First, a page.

FDA Grants Fast Track Status to Edgewise’s EDG-5506 for BMD

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by Marisa Wexler MS |

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The U.S. Food and Drug Administration (FDA) has granted fast track status to EDG-5506, Edgewise Therapeutics’ investigational oral therapy for Becker muscular dystrophy (BMD).

This designation is given to experimental treatments that are intended to treat serious conditions and fill an unmet medical need. It confers certain benefits, like more frequent meetings with the FDA during the development process, with the aim of expediting the review of much-needed medicines.

EDG-5506 was designed to protect muscle cells from damage caused by daily use. By doing so, the therapy aims to preserve muscle function over time.

“The FDA’s decision to grant EDG-5506 Fast Track designation underscores the urgency to address a significant unmet medical need for individuals with Becker muscular dystrophy,” Kevin Koch, PhD, president and CEO of Edgewise, said in a press release.

“We look forward to working closely with the FDA towards establishing EDG-5506 as the potential first muscle-directed therapy for individuals with Becker,” added Koch, noting that people with this form of muscular dystrophy usually experience “loss of ambulation and heart disease that has substantial impact on day-to-day function.”

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Edgewise is developing EDG-5506 for both BMD and Duchenne muscular dystrophy (DMD), as well as limb-girdle muscular dystrophy (LGMD).

Late last year, the company received nearly $100 million in funding to advance the investigational treatment.

BMD and DMD — both of which usually affect boys — are caused by mutations in the gene that codes for the dystrophin protein. Normally, the dystrophin protein helps to protect muscle cells from getting damaged as they go through the rigorous processes of contracting and relaxing during movement. In people with muscular dystrophies, however, muscle cells are abnormally susceptible to this day-to-day stress, ultimately resulting in progressive muscle deterioration over time.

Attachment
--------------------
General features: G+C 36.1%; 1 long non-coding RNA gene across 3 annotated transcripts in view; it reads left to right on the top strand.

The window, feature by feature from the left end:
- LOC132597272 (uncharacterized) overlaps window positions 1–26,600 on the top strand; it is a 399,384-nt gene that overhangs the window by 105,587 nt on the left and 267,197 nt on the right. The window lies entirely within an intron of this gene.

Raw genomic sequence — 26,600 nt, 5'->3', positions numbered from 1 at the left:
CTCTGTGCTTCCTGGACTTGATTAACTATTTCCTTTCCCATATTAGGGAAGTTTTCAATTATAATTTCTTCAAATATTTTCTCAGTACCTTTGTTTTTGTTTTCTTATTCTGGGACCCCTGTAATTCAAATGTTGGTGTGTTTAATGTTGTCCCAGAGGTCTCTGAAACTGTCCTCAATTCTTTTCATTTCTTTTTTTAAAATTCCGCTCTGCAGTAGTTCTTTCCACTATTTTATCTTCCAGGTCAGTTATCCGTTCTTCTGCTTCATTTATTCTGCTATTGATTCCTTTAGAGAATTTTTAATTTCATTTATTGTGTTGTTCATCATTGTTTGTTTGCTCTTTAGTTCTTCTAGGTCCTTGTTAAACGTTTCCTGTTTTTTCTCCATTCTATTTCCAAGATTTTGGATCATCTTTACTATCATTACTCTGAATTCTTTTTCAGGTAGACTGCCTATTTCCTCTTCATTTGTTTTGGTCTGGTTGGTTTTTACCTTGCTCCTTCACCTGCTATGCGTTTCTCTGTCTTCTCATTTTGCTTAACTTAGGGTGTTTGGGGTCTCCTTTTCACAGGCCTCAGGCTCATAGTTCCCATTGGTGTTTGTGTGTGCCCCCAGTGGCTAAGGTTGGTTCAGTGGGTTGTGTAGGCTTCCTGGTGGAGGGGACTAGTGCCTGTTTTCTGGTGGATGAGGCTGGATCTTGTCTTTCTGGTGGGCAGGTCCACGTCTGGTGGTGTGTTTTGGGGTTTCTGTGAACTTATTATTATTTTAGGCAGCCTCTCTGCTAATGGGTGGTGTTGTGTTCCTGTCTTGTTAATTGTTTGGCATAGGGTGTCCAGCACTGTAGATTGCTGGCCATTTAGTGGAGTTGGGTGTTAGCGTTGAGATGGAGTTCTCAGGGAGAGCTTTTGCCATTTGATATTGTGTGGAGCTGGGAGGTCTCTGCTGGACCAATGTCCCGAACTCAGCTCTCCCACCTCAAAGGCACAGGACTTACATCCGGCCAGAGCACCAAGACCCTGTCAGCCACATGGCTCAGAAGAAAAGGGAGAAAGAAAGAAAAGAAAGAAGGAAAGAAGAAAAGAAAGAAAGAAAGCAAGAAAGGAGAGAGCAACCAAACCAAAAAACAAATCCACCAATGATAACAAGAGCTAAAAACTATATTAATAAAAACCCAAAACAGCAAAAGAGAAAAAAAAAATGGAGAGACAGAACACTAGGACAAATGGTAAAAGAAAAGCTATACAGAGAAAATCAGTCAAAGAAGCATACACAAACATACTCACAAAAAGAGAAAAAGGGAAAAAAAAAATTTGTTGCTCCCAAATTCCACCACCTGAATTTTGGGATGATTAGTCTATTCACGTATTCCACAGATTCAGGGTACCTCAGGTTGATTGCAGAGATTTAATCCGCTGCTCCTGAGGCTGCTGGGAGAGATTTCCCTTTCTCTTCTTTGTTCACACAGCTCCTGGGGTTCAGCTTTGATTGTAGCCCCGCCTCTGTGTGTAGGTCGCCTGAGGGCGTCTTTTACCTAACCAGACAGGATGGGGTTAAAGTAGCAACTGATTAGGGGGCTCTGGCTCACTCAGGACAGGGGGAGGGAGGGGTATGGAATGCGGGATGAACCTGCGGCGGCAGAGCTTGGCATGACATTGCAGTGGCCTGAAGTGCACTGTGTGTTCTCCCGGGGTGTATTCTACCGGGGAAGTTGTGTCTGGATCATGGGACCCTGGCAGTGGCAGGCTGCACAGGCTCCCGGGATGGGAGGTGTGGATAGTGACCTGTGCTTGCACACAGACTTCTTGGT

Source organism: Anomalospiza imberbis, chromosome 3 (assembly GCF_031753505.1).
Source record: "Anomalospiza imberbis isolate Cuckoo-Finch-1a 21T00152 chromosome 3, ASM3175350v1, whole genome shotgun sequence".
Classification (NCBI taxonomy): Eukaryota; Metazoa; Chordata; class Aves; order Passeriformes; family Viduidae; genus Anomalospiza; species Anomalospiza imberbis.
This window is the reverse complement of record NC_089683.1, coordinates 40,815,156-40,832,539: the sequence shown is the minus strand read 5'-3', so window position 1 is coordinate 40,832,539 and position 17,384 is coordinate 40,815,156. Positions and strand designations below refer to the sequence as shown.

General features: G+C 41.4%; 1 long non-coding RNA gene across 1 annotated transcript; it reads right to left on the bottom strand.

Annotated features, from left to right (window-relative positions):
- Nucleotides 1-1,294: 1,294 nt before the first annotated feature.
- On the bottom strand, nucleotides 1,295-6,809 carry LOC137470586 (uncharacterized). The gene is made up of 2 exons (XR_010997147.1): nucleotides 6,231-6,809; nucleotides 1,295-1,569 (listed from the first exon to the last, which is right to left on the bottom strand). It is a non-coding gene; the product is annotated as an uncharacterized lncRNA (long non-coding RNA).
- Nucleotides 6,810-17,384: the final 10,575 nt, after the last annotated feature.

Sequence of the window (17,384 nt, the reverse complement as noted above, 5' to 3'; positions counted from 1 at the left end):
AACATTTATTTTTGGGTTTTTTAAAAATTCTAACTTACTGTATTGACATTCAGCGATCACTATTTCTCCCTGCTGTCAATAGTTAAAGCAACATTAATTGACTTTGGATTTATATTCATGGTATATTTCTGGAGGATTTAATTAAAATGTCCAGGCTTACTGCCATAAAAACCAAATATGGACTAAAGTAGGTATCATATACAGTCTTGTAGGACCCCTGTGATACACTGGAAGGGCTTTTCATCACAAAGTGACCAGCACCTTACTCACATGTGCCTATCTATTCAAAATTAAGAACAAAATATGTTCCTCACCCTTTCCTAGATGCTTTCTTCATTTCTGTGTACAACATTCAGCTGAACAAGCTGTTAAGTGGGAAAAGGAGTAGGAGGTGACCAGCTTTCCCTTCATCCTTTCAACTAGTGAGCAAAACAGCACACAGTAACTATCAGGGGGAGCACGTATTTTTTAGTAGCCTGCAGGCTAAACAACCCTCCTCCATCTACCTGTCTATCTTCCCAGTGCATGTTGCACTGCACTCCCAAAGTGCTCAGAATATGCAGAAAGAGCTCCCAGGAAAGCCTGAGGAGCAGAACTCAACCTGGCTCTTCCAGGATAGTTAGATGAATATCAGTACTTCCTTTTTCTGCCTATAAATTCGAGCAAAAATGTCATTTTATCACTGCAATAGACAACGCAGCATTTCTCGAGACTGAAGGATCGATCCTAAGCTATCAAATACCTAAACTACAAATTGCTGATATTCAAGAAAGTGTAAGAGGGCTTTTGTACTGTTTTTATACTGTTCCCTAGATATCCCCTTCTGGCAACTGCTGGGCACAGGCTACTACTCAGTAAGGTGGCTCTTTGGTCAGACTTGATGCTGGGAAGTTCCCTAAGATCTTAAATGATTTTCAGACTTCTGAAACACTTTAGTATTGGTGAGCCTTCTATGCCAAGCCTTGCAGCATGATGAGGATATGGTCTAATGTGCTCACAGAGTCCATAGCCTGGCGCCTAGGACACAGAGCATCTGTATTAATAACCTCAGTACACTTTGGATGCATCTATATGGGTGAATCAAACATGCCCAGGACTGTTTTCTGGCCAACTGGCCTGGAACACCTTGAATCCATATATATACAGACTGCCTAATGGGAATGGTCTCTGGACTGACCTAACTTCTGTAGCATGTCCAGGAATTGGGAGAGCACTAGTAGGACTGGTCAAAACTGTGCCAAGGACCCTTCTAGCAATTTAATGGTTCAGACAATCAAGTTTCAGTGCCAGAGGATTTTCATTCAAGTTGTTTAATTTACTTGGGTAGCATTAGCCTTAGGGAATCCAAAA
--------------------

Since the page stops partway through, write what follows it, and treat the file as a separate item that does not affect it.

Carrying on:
According to Edgewise, the investigational therapy may benefit a broad range of patients with rare neuromuscular disorders, as it could be used both as a single therapy and in combination with other available treatments.

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The FDA’s decision to put EDG-5506 on the fast track for BMD was based on preclinical data, in which EDG-5506 showed promise in animal models, as well as on data from an ongoing Phase 1 clinical trial (NCT04585464).

That trial, sponsored by the company, is assessing the safety and tolerability of EDG-5506, first in healthy volunteers, then in people with BMD. Participants are being given one or multiple doses of the investigational medication, with or without food, and monitored for safety outcomes and to assess pharmacokinetics (how the compound moves into, through, and out of the body).

The clinical trial is actively recruiting up to 152 adults, ages 18 to 55, at a single study site in San Antonio, Texas. Results are expected later this year, according to Edgewise.

BMD occurs in approximately 1 in every 18,450 live male births, Edgewise notes. There are an estimated 4,000–5,000 individuals living with BMD in the U.S.